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Acta Botanica Brasilica

Print version ISSN 0102-3306

Acta Bot. Bras. vol.24 no.1 São Paulo Jan./Mar. 2010 



Spatial patterns of tree community dynamics are detectable in a small (4 ha) and disturbed fragment of the Brazilian Atlantic forest


Padrões espaciais de dinâmicas da comunidade de arbórea num fragmento pequeno (4 ha) e perturbado podem ser detectados



Evandro Luiz Mendonça MachadoI, 1; Ary Teixeira de Oliveira-FilhoII

IUniversidade Federal dos Vales do Jequitinhonha e Mucuri, Departamento de Engenharia Florestal, Diamantina, MG, Brasil
IIUniversidade Federal de Minas Gerais, Departamento de Botânica, Belo Horizonte, MG, Brasil




The dynamics of the tree community of a fragment of tropical semideciduous forest was investigated in south-eastern Brazil. Surveys were carried out in 2000 and 2005 in 29 20 × 20 m plots. The main purpose was to assess the possibility of detecting spatial patterns of dynamics that could be related to the heterogeneity of both the environment and disturbance history in a small forest area (4.0 ha). Rates of mortality and recruitment of trees and gain and loss of basal area were obtained for the whole sample, four pre-defined soil habitats, diameter classes and twelve tree populations. The tree community was rather unstable in the period, once mortality rates surpassed recruitment rates and loss rates of basal area surpassed gain rates all-over the area denoting the prevalence of a degradation process, possibly triggered by a clear felling in 1985 that reduced the area of the fragment in 26%. The tree community dynamics showed no spatial autocorrelation but was not evenly distributed throughout the fragment. This spatial heterogeneity was chiefly determined by the disturbance history of each site while environmental heterogeneity played a secondary but significant role. The main causes of disturbance heterogeneity were the extension of the adjacent felled area, cattle trampling and selective logging. The environmental variables that most strongly correlated with the variations of the dynamics rates were those related to the availability of light, water and mineral nutrients. In contrast with the overall trends, three understory species expanded in the period, possibly at the expense of the steeply declining density of mid-sized trees.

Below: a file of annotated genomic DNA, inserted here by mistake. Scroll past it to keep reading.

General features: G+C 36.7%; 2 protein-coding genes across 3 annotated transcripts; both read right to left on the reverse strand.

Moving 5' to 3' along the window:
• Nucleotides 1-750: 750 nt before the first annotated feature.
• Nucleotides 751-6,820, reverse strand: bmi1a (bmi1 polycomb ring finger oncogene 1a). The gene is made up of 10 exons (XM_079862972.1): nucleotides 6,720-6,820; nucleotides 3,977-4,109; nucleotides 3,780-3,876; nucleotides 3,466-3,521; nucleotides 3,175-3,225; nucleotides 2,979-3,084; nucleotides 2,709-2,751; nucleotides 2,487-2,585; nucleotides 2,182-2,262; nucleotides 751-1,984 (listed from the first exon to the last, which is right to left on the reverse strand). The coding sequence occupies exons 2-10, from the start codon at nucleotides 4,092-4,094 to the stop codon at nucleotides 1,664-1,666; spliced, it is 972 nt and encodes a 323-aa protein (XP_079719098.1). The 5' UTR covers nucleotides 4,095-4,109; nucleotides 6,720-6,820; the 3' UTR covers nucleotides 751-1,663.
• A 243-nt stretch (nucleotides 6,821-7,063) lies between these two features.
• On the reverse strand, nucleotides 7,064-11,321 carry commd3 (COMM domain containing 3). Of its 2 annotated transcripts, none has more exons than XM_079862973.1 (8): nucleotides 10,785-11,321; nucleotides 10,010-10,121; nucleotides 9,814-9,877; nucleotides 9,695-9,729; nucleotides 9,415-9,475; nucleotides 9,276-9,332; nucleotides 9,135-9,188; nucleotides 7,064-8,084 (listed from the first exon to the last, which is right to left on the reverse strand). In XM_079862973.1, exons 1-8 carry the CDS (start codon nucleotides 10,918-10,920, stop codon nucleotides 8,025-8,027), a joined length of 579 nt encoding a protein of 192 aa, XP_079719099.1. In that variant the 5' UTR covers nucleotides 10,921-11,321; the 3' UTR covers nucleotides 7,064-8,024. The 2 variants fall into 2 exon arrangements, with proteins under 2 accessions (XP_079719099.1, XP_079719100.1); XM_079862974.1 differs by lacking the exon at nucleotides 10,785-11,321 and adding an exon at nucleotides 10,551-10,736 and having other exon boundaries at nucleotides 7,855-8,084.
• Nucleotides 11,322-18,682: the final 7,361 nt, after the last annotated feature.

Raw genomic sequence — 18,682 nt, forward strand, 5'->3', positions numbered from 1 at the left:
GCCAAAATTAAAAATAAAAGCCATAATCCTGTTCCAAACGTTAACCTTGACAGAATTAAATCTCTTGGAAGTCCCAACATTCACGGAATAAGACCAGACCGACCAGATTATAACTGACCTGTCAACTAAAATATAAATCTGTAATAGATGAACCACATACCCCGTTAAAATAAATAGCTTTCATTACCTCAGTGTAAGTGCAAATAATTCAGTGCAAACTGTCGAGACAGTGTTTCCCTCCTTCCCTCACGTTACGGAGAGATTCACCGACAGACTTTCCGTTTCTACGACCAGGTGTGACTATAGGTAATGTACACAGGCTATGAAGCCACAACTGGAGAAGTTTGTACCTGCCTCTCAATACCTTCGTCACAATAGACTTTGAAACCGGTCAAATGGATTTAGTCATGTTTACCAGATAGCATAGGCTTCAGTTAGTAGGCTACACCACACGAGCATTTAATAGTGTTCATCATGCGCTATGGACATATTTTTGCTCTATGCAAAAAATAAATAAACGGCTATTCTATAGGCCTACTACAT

Key words: Forest disturbance, Forest fragments, Forest regeneration, Tropical semideciduous forest